An Iranian man who was cheering for “out of the World Cup”…

An Iranian man who was cheering for “out of the World Cup”…

An Iranian man who was cheering for “out of the World Cup” was shot and killed by security forces

out of the World Cup

When Iran’s national soccer team failed to advance to the round of 16 at the 2022 Qatar World Cup, a man who was cheering for it was shot dead by police.

In the northern Iranian city of Bandar Anjali, a 27-year-old man, Mehran Desert, was shot dead by Iranian security forces while celebrating with his car horn as Iran’s national team was confirmed to be eliminated in the group stage after losing 0-1 to the U.S.

Iranian national team player, a friend of the man who was shot, “The truth will be revealed.”

According to the British <Guardian>, the human rights group Iran Human Rights (IHR) quoted witnesses as saying, “Security forces shot men (deserts) in the head.”

In Iran, massive anti-government protests have continued in the wake of the September incident in which Mahsa Amini, a woman in her 20s, was arrested by police for not properly wearing hijab (traditional clothes used by Muslim women to cover her head and neck) in downtown Tehran.

As the Iranian government defined the protests as “riot” and launched a hard-line crackdown, at least 448 protesters have been killed and 18,000 have been detained so far, according to the IHR.

Coincidentally, after being shot by security forces, Desert was a friend of Iranian midfielder Saeed Ezatolich, who competed in the Qatar World Cup. Ezatolich expressed his sadness by posting photos of desert and youth soccer teams together on his social media.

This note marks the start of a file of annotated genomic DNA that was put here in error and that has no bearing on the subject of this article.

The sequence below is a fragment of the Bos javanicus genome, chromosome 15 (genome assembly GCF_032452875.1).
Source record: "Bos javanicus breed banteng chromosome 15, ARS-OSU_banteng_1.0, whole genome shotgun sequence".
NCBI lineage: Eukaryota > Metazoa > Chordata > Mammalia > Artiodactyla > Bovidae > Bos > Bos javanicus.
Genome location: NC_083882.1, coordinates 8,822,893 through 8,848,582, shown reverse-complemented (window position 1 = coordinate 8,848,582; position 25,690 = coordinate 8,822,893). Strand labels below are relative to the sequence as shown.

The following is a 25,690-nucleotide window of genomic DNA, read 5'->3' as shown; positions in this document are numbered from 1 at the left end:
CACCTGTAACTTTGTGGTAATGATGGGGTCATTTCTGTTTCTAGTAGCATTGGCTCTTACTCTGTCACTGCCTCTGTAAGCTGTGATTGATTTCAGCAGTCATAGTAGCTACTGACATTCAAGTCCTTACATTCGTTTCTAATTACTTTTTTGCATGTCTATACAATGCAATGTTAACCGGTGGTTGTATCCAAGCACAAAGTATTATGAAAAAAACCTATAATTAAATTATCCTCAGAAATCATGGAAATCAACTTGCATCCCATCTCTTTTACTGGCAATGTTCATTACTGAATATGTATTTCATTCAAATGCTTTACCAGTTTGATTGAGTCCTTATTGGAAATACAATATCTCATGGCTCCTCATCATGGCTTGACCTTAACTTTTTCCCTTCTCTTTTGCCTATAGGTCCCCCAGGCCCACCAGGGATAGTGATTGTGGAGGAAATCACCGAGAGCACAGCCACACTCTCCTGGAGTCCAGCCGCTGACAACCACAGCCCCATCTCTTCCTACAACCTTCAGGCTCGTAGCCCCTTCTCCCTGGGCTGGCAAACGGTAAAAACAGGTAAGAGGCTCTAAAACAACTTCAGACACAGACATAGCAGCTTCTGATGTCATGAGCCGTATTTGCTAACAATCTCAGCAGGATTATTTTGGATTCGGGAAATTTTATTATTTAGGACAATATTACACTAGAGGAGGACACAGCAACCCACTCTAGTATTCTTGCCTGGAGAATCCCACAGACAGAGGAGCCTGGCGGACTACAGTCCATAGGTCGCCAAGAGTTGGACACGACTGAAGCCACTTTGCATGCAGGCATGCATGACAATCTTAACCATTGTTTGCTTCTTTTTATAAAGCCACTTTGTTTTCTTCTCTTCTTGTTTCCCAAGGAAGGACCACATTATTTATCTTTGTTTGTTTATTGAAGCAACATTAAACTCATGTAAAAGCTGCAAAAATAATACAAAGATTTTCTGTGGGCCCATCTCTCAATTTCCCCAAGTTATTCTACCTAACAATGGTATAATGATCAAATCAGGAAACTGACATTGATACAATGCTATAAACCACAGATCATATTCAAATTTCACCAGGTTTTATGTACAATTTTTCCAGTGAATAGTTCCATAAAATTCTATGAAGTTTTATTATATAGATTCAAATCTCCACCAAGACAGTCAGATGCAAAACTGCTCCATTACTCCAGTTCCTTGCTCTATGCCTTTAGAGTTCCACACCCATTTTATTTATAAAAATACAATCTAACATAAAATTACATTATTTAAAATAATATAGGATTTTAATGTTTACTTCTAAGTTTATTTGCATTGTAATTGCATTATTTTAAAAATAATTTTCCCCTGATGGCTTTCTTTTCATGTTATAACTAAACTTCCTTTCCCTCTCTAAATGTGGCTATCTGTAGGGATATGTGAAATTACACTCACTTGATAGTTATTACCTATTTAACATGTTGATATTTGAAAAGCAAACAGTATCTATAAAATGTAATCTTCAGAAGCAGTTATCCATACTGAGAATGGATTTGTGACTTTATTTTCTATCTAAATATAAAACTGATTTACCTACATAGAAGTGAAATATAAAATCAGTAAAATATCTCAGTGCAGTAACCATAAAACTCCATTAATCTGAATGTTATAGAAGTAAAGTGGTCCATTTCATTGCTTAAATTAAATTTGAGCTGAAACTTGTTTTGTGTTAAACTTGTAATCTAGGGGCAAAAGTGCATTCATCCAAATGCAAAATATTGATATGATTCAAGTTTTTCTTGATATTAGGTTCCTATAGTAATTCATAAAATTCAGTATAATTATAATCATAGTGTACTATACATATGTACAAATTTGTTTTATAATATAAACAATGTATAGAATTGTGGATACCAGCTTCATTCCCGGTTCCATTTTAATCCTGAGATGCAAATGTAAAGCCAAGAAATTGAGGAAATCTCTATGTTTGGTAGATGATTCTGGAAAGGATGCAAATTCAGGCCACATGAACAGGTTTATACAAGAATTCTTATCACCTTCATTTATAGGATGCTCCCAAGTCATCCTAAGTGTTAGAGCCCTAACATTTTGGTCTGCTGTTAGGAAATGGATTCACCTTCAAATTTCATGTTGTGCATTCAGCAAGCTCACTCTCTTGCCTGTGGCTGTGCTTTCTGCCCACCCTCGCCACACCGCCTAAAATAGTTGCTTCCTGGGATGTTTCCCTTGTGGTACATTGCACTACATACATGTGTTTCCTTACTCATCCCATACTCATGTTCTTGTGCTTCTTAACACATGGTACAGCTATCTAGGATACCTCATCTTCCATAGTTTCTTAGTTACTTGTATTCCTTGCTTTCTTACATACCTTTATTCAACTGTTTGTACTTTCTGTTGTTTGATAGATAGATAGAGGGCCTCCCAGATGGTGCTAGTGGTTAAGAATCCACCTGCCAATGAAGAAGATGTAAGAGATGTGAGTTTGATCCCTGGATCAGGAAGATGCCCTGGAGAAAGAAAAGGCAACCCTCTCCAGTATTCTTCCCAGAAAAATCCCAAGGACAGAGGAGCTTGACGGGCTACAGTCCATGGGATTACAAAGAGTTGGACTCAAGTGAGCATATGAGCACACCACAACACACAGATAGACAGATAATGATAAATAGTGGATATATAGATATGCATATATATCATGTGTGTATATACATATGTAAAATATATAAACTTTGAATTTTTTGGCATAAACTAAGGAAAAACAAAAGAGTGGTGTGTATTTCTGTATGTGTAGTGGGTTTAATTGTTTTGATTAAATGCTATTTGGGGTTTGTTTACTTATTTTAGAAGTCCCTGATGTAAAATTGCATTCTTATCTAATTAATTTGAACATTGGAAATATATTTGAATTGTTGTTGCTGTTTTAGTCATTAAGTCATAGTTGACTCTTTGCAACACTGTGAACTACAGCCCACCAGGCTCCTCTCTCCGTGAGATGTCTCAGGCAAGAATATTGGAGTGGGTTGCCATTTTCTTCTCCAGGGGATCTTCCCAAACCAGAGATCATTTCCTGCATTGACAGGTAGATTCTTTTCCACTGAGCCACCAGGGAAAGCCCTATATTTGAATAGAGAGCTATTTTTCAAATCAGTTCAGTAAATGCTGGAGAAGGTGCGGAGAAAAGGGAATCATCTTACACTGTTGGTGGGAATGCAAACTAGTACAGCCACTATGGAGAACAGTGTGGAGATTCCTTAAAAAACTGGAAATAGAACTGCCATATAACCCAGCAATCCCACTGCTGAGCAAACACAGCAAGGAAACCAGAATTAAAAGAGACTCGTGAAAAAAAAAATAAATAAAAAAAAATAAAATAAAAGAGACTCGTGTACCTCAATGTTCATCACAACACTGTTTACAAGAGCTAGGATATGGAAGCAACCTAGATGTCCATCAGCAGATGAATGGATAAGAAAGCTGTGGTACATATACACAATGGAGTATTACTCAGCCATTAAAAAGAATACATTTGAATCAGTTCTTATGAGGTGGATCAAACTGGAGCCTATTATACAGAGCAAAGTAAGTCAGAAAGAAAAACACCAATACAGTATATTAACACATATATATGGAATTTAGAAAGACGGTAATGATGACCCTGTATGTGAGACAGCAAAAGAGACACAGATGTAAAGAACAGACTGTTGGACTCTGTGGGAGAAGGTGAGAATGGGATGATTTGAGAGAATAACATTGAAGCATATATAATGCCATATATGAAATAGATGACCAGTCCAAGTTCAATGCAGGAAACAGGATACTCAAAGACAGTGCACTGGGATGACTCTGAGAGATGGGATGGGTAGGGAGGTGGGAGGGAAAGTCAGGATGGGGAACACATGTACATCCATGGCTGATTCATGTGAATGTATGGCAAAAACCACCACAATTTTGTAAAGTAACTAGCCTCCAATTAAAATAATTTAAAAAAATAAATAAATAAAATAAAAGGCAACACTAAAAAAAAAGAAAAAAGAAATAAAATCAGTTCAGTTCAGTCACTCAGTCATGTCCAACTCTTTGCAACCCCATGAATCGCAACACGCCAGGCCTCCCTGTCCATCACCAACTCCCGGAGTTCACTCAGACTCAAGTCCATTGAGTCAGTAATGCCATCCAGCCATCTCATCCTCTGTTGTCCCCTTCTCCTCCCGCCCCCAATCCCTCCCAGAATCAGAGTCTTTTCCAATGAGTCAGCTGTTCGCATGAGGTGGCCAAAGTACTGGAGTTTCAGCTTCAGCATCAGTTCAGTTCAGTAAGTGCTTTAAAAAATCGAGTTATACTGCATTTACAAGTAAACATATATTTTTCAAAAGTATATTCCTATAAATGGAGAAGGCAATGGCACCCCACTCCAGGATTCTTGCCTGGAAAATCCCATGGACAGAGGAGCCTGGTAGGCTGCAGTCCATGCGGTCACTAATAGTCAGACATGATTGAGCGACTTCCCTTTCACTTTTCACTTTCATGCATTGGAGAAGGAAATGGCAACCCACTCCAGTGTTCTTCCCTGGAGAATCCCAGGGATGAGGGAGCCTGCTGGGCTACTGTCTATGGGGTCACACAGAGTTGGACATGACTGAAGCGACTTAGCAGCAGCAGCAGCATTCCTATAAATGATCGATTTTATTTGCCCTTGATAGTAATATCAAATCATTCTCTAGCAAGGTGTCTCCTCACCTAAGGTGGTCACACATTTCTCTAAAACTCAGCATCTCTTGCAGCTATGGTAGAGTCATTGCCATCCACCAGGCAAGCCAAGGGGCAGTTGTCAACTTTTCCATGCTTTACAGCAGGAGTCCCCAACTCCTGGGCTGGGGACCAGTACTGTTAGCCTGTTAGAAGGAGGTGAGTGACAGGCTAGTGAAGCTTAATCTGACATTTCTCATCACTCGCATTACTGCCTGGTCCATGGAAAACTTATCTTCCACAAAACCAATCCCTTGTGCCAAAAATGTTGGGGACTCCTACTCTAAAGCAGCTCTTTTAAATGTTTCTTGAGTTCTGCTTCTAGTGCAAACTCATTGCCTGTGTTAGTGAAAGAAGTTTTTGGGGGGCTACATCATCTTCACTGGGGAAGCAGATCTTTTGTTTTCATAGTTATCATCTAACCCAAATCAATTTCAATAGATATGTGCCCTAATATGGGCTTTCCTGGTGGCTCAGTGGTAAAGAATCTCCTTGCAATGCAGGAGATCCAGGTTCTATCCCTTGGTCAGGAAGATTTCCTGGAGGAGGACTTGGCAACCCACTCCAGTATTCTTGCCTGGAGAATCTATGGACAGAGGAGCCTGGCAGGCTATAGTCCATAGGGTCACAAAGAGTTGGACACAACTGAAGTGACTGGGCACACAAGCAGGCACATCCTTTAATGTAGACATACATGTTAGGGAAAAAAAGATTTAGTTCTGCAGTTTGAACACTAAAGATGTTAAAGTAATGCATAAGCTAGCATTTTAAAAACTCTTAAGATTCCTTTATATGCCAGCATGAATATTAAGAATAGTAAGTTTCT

“I’m heartbroken by the sad news that I’ve lost you,” Ezatolich said. “One day, the mask will come off and the truth will come out, and there’s no reason for our young people and our country to suffer this.”

In Iran, when the Iranian national team was eliminated after losing to the U.S., citizens took to the streets and cheered with fireworks. Many Iranians are refusing to cheer, believing that the Iranian government is using the national soccer team as a propaganda tool in the international community.

According to CNN, a man in his 20s living in Tehran, the capital of Iran, said, “The victory of the Iranian national team will be a gift to the Iranian government,” adding, “I hope Iran will be eliminated.”

Iranian citizens cheering for “Iran’s elimination” are “the government’s propaganda tool.”

Iran’s anti-government protests also continued at World Cup stadiums. In the match against the U.S., Iranian soccer fans were stopped by stadium security personnel after lifting pickets with the names of the anti-government protest slogans “Women Life Freedom” and Amini.

Iranian national team players also refused to sing the national anthem before the match in support of anti-government protests in the first group match against England on the 21st, but sang the national anthem in the second match against Wales and the third match against the U.S.

BBC reported, “There is a situation that the Iranian government pressured the players to torture their families if they did not sing the national anthem, but Iranian citizens still believe that the national team betrayed the cause.”

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